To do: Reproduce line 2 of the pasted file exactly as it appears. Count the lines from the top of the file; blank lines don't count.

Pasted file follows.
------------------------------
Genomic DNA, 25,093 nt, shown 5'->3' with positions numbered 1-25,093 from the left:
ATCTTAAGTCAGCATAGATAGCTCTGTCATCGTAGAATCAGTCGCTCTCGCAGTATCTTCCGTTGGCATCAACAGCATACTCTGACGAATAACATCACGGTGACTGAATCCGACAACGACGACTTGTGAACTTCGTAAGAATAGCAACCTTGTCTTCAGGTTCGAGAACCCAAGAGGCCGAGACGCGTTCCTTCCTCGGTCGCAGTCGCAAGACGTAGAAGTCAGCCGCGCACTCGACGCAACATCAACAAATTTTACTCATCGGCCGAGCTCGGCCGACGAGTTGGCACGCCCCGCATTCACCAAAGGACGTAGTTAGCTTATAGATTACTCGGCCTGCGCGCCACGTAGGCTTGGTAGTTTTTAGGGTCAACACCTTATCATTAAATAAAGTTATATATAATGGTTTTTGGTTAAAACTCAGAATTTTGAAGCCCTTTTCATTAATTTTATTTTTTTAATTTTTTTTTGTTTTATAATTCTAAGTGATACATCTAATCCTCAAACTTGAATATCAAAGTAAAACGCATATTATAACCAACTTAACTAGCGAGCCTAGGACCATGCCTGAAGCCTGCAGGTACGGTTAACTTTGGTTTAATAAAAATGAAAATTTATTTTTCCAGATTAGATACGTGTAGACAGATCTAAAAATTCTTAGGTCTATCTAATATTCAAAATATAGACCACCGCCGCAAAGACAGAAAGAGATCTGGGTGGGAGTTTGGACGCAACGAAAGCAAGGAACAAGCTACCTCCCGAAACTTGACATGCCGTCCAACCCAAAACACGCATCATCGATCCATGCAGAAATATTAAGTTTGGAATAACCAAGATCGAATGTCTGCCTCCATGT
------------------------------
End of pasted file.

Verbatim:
ATCTTAAGTCAGCATAGATAGCTCTGTCATCGTAGAATCAGTCGCTCTCGCAGTATCTTCCGTTGGCATCAACAGCATACTCTGACGAATAACATCACGGTGACTGAATCCGACAACGACGACTTGTGAACTTCGTAAGAATAGCAACCTTGTCTTCAGGTTCGAGAACCCAAGAGGCCGAGACGCGTTCCTTCCTCGGTCGCAGTCGCAAGACGTAGAAGTCAGCCGCGCACTCGACGCAACATCAACAAATTTTACTCATCGGCCGAGCTCGGCCGACGAGTTGGCACGCCCCGCATTCACCAAAGGACGTAGTTAGCTTATAGATTACTCGGCCTGCGCGCCACGTAGGCTTGGTAGTTTTTAGGGTCAACACCTTATCATTAAATAAAGTTATATATAATGGTTTTTGGTTAAAACTCAGAATTTTGAAGCCCTTTTCATTAATTTTATTTTTTTAATTTTTTTTTGTTTTATAATTCTAAGTGATACATCTAATCCTCAAACTTGAATATCAAAGTAAAACGCATATTATAACCAACTTAACTAGCGAGCCTAGGACCATGCCTGAAGCCTGCAGGTACGGTTAACTTTGGTTTAATAAAAATGAAAATTTATTTTTCCAGATTAGATACGTGTAGACAGATCTAAAAATTCTTAGGTCTATCTAATATTCAAAATATAGACCACCGCCGCAAAGACAGAAAGAGATCTGGGTGGGAGTTTGGACGCAACGAAAGCAAGGAACAAGCTACCTCCCGAAACTTGACATGCCGTCCAACCCAAAACACGCATCATCGATCCATGCAGAAATATTAAGTTTGGAATAACCAAGATCGAATGTCTGCCTCCATGT